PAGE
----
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Beware of ‘circus sideshow’ in tech stocks

By Cameron Micallef
 — 1 minute read

A global fund manager has said parallels between the tech rally of today and the dot-com crash of the early 2000s are “more similar than people would like to acknowledge”.

Fund manager Liam Nunn of Schroders believes the current market is looking very similar to a market fall just two decades earlier.

The dot-com crash between 1995 and 2001 saw the growth of internet-crazed stocks, with investors pouring money into businesses with no track record of profits.

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While certain companies went on to change the world, including Microsoft, many of these early adopters to the internet failed to capture the required market share, going bankrupt and sending the market into a spin.

Fast forward two decades, Mr Nunn cautioned investors that the same sense of “crazy” euphoria that sparked the tech bubble could be happening again.

“Personally, I think [the market] is more similar to the tech bubble than people would like to acknowledge,” he said.

Back in 2020, the main driver for a tech bubble was not the memorable companies that crashed, but instead strong core businesses with investors chasing similar returns in other less profitable companies, Mr Nunn said.

“I think it’s surprising when people think that the FAANG’s (Facebook, Amazon, Apple, Netflix, Google) having attractive fundamentals makes it different from the tech bubble,” he explained.

“The top 10 largest tech stocks in January 2000, they were good businesses.”

However, when investors look back on the tech bubble, they remember purchasing IPOs based on fundamentals other than whether or not the business was profitable or had cash flow to survive.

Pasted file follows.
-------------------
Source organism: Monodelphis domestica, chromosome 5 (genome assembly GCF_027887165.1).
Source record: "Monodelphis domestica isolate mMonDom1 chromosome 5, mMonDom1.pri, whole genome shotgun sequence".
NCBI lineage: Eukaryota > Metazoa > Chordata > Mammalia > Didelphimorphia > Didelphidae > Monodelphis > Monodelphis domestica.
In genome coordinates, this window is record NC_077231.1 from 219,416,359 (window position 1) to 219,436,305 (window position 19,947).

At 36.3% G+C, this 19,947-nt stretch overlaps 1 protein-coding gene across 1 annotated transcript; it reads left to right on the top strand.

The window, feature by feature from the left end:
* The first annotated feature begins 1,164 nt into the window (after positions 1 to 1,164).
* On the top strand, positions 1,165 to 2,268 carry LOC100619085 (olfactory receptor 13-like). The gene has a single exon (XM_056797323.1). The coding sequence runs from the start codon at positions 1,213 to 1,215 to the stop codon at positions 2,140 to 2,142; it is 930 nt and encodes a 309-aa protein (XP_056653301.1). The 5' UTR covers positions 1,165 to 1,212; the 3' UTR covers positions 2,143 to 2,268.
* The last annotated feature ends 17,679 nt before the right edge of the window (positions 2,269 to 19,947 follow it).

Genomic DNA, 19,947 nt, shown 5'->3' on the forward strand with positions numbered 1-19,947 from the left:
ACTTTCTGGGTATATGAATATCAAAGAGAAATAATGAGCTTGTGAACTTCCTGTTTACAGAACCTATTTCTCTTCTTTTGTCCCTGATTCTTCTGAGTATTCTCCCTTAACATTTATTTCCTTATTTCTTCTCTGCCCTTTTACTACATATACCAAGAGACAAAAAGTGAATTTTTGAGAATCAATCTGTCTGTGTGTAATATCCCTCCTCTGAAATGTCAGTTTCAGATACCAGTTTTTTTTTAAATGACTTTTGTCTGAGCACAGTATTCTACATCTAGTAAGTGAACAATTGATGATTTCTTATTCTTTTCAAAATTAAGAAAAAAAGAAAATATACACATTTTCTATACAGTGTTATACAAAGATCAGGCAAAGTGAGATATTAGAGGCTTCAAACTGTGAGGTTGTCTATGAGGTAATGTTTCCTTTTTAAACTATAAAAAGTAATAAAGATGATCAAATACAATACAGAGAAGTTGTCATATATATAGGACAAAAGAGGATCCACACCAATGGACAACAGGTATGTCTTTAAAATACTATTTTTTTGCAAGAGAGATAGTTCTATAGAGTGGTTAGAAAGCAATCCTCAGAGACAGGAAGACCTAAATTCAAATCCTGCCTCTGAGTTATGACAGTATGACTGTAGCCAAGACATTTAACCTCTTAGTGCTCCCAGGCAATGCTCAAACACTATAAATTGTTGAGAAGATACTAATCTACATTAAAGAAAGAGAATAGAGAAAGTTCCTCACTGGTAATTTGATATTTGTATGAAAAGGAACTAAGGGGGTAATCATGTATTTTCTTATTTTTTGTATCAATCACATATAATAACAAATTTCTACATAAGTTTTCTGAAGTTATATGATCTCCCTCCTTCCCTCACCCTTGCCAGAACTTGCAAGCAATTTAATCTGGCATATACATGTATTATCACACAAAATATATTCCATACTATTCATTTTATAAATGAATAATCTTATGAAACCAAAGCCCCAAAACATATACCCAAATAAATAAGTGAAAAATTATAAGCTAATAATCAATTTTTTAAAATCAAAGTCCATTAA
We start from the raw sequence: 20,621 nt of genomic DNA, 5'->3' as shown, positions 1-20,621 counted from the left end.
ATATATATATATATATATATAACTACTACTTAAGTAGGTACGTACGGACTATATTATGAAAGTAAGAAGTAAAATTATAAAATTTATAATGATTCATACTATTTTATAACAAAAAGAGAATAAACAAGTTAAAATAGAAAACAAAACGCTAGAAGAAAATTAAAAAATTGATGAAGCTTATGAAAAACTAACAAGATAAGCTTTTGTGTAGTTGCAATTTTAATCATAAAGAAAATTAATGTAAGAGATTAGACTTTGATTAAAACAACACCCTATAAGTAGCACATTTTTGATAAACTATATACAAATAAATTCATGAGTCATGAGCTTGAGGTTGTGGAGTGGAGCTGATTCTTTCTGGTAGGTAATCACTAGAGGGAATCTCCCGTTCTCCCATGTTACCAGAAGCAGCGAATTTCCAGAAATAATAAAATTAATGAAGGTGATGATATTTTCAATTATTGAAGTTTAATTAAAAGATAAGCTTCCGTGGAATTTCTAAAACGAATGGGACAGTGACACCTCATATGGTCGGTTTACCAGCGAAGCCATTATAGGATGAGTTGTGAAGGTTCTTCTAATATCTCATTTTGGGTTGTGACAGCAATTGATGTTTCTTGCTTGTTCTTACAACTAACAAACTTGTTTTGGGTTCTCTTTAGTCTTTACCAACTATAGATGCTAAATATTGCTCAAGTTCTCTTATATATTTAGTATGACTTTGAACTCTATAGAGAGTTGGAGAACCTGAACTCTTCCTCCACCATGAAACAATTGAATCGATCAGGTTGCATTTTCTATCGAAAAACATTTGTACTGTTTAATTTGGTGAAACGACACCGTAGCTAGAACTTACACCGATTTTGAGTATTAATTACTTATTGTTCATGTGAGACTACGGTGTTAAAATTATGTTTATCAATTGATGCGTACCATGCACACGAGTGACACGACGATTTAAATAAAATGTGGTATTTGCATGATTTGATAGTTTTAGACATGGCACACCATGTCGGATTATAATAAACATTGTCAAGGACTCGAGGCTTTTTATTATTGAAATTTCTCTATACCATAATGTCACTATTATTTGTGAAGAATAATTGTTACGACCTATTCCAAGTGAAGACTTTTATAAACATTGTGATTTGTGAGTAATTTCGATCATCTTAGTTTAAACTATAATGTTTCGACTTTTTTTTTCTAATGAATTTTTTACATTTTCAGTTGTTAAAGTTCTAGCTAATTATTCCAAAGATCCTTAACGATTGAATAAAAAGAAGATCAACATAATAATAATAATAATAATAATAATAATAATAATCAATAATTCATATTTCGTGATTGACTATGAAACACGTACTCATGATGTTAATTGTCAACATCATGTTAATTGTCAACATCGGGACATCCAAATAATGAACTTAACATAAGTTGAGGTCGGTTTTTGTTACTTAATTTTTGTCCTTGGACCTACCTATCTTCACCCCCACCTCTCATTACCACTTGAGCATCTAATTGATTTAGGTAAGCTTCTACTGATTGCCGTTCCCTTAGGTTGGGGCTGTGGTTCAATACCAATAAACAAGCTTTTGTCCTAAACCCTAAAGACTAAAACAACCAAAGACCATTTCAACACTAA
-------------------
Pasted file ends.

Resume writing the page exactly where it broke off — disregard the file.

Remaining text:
“The truth is market indices, the tech indices, were driven by genuinely high-quality businesses,” he said.

“The crazier side of the tech boom, that was the circus sideshow, but it was the high quality that was driving the market.”

Drawing a parallel between 1999-2000 and today, Mr Nunn highlighted the same “circus sideshow” where investors were still in peak buying phase, prior to the bubble popping.

“It’s not impossible to say the same thing could be happening today. We are not short of circus sideshows craziness to rival the Pets.com of 1999-2000,” he said.

“You’ve got cryptocurrency mania left, right and centre, you’ve got the Reddit retail trading phenomenon and you have Tesla at something crazy, that is larger than the entire global automotive industry.”

Pointing out that in hindsight these trends are easier to spot, Mr Nunn said it can be messier to spot the trend while living through it.

“But I don’t think we are short of any of the craziness of the tech bubble,” Mr Nunn concluded.

 

Beware of ‘circus sideshow’ in tech stocks
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